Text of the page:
Mike Brown: Let’s talk about it.

I hope that you will excuse me for not writing about this issue immediately. But for someone like me who studies these types of issues regularly it takes a while before my mind distills the various disparate arguments into something that makes sense for me. All that is to say it takes time for real events to break through my desensitized defense mechanism and for me to focus in on the fact that another human being’s life was taken in a meaningless fashion.

And yes I’ve heard the arguments about how Black people do this type of thing to Black people all the time and how I should be equally as outraged about that as I am about a young Black man getting gunned down by the police at the age of 18 just three or so days before he was set to attend a technical school.

For those who would proffer that argument I say touché, but take this into account.

  • Take into account that one young man living at or near an environment where Black men get put in jail or murdered at alarming rates was actually on a path which was going to take him out of that situation.
  • . Take into account all the friends and family members who struggled, sacrificed, and prayed so that just one young man might break the cycle.
  • Try and understand that there are everyday ordinary African Americans who do things both simple and complex so that they can say to the system “no…you won’t have my son.”
  • Can you understand a situation wherein it is actually an accomplishment to not only survive to the age of 18, but to do it with a clean record and pick up a high school diploma along the way?
  • Can you understand that this particular young man’s life was full of potential, and that potential had been nurtured by an entire community?
  • Can you understand victory over poverty does not happen overnight, but that victory over poverty takes generations of families overcoming their singular struggle, until they have a window of opportunity?

Now imagine that singular window of opportunity being snapped shut prematurely, because one police officer took a rash action against a young man who failed to exhibit the proper self-control for just a moment.

What I think people do not understand is that when that police officer killed Mike Brown, he did not just kill one young Black man.

  • He killed the hopes, dreams, and prayers of an entire community.
  • He killed a mother’s wishes that her son would have a life better than the one she had.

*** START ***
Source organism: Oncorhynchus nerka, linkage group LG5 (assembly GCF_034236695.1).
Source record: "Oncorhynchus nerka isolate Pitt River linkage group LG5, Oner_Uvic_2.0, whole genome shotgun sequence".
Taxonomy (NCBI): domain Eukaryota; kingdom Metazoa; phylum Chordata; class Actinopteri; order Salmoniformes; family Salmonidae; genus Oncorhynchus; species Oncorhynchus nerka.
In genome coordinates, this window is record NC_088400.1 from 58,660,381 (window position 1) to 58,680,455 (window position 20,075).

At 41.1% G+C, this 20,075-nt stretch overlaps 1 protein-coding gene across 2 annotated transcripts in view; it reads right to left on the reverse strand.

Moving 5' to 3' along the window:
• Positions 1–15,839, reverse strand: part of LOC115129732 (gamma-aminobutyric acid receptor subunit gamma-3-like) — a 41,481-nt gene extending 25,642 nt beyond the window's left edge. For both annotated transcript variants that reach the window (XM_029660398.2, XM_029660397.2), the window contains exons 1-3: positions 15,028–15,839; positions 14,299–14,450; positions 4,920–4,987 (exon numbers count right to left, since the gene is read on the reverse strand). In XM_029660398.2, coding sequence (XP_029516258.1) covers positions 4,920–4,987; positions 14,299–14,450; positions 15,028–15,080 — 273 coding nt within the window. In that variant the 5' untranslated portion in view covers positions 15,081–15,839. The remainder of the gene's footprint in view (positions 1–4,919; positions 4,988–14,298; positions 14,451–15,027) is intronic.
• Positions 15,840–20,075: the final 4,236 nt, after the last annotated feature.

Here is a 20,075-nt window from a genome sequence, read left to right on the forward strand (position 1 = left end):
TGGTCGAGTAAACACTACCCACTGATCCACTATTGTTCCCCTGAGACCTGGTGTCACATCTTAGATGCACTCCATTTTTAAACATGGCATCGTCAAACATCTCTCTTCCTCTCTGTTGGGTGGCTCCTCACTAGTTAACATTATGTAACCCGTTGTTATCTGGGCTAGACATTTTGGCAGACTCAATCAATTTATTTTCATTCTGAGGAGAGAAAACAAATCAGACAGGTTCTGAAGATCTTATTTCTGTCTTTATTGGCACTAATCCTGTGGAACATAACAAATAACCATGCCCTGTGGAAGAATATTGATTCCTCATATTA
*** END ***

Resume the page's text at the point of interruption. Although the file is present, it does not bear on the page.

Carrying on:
• He killed the dreams and aspirations of young people who might have gotten a chance to see a Mike Brown grow up and become a successful doctor, lawyer, or teacher, that comes back to the community and shows them how it’s done.
  • He did gross injustice to the quintessentially American idea that even if you make a momentary mistake you might have a chance at redemption.
  • . He reinforced the idea that at least for African American males a single misstep could mean death.
  • He spat in the face of an entire community’s act of defiance against the heinous acts perpetrated by Black males against each other.

What people don’t understand is that in an environment where few make it out alive and others are usually carted out to go behind bars, one family producing a Mike Brown is actually an act of protest. Not only against the system, but also against all those young Black men who might be standing on the corner dealing drugs or involved in the kind of murderous violence that is associated with the drug trade. A Mike Brown coming out of the community is a ray of light to other young Black males that they don’t have to do that. A Mike Brown shows young Black males in the community that there is another way. For Black men our willingness to step into the game and succeed at it is our testimony. We fight by striving for success the best way we can despite all the racial and economic obstacles we face. The success of a few Mike Browns gives us all hope that while the plight of young African American males might be grim today, there is radiant hope for tomorrow.

What I want people to see is that when that police officer thoughtlessly shot Mike Brown 6 times and killed him, he sent the message to the entire community in Ferguson that it doesn’t matter what you do. A single mistake might cost you your life and not because you fell in with the wrong crowd, but because you are in the wrong place, doing the wrong thing, at the wrong time, and you’re the wrong color.

So for all the people who want to focus on what Mike Brown may or may not have allegedly been doing before he was murdered in the street let’s think about what police officers are supposed to be doing. Their motto says “protect and serve”, yet evidence shows they were just as likely to harass and intimidate citizens in certain parts of Ferguson. Again their motto says “protect and serve”, not judge and terminate. So why is it that young Black men are continuously getting killed by authorities without an arrest or due process? Is that the American way?

Whatever his faults, Mike Brown was a light for his community and on Saturday August 9th that light was switched off permanently and prematurely. It’s no wonder that ever since then Ferguson has been experiencing some very dark days.